Debate Begins on the Marketplace Fairness Act

Online Shopping Tax


by John Sealander  

Is the Party Over for Online Retailers?

Online retailers have revolutionized the way today’s consumers shop. People of all ages are discovering that shopping online is safe, convenient, and often less expensive than shopping at conventional “brick and mortar” stores. This new industry is still in its infancy, but its growth is nothing short of spectacular. The U.S. Bureau of the Census estimated there were $4.1 trillion in retail and wholesale transactions over the Internet in 2010 and this number is expected to get much larger in the years ahead.

Since current sales tax laws typically only apply to goods and services purchased in the seller’s home state, new Internet businesses have benefited by selling their products tax free to out-of-state customers. Until recently, politicians have supported this practice, because it encouraged the growth of a whole new type of industry and politicians know that business growth means new jobs.

Potential Revenue Gains

Opinions are changing however, and the party may soon be over for Internet retailers. Traditionally, state governments have relied on sales and use taxes for roughly a third of their total tax revenue. Local governments depend on sales taxes too, and derive over 11% of their tax revenue from sales and use taxes. With online sales booming, these governments are seeing a dramatic decline in revenue. It is estimated that Internet transactions were responsible for an estimated loss of $11.4 billion dollars in revenue to state and local governments throughout the United States in 2012.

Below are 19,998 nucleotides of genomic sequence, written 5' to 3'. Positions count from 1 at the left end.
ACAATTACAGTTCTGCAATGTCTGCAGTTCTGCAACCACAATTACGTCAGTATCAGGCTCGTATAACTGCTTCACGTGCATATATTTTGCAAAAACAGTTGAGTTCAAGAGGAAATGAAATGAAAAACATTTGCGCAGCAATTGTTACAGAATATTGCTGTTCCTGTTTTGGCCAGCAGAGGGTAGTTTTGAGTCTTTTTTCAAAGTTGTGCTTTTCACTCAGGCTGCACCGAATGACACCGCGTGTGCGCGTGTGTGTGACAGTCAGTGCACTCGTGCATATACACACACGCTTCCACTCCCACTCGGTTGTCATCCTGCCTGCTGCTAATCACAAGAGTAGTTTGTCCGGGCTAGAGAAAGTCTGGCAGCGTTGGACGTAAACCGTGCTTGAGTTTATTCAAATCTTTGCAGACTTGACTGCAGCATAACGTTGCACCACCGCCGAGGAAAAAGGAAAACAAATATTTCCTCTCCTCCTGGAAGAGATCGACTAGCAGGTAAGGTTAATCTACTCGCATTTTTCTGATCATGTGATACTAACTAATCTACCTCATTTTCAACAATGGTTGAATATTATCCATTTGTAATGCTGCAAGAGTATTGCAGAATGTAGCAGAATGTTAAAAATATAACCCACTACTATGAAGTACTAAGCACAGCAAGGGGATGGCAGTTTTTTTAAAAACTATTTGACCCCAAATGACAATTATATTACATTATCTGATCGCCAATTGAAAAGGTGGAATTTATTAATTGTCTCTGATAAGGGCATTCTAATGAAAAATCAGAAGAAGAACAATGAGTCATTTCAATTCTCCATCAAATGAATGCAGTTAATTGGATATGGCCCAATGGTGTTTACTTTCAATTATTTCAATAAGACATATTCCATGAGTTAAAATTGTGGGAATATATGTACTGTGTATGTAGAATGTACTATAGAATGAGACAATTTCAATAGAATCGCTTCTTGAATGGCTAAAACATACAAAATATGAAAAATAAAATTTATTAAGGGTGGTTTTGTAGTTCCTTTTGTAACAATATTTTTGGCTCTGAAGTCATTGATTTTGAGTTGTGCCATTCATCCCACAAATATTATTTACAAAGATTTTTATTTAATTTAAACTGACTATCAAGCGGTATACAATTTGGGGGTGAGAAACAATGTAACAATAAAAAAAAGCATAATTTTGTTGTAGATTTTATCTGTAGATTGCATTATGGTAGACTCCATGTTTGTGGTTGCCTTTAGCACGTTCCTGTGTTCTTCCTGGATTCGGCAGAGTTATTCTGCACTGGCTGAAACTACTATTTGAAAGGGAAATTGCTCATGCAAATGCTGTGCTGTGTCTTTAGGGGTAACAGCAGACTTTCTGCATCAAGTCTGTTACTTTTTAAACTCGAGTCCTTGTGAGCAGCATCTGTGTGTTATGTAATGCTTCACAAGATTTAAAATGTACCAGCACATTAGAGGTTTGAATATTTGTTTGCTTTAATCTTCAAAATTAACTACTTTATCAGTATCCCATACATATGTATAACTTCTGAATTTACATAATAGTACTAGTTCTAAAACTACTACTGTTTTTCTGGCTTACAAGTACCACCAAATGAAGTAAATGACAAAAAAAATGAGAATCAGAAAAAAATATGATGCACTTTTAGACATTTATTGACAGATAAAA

With a stagnant economy and declining revenues, governments are looking for money anywhere they can find it. One place they are turning is online sales. Many legislators think that taxing online sale will level the playing field and be beneficial to traditional “brick and mortar” business in their constituencies. That is why large retailers like Walmart currently support an online sales tax. Many legislators aren’t as concerned about this perceived “fairness” issue. They just see online sales as an enormous new source of potential revenue.

Possible Consequences for Small Businesses

Although a few larger online retailers like Amazon support the concept of an online sales tax, the tax could be devastating for smaller retailers. Many think it would be an administrative nightmare to comply with an online sales tax law, since each state and municipality has their own tax laws. With thousands of different tax jurisdictions, each imposing their own tax rate, it could be extremely complex for sellers to deal with a different set of rules for every out-of-state buyer.

Inevitable Outcome?

Despite the complexities, the Marketplace Fairness Act has strong bipartisan support in congress and the legislation is expected to pass as early as May 6. With government at every level hungry for new sources of revenue, it’s hard to find opposition to the proposed Internet sales tax. Even those who have pledged not to increase taxes tend to support this bill, saying that it is not a new tax, but simply a mechanism that allows states to more effectively enforce existing tax laws.

With online sales continuing to grow at an astounding 16% a year, it is increasingly clear that state and local governments are going to want a share of this lucrative pie.

About Gevril Group

Gevril GroupGevril Group is the exclusive US representative for select European watch brands, distributing and servicing luxury, fashion and sports timepieces at a wide range of price points. Gevril Group also operates a full-service watch repair department staffed by master Swiss watchmakers.

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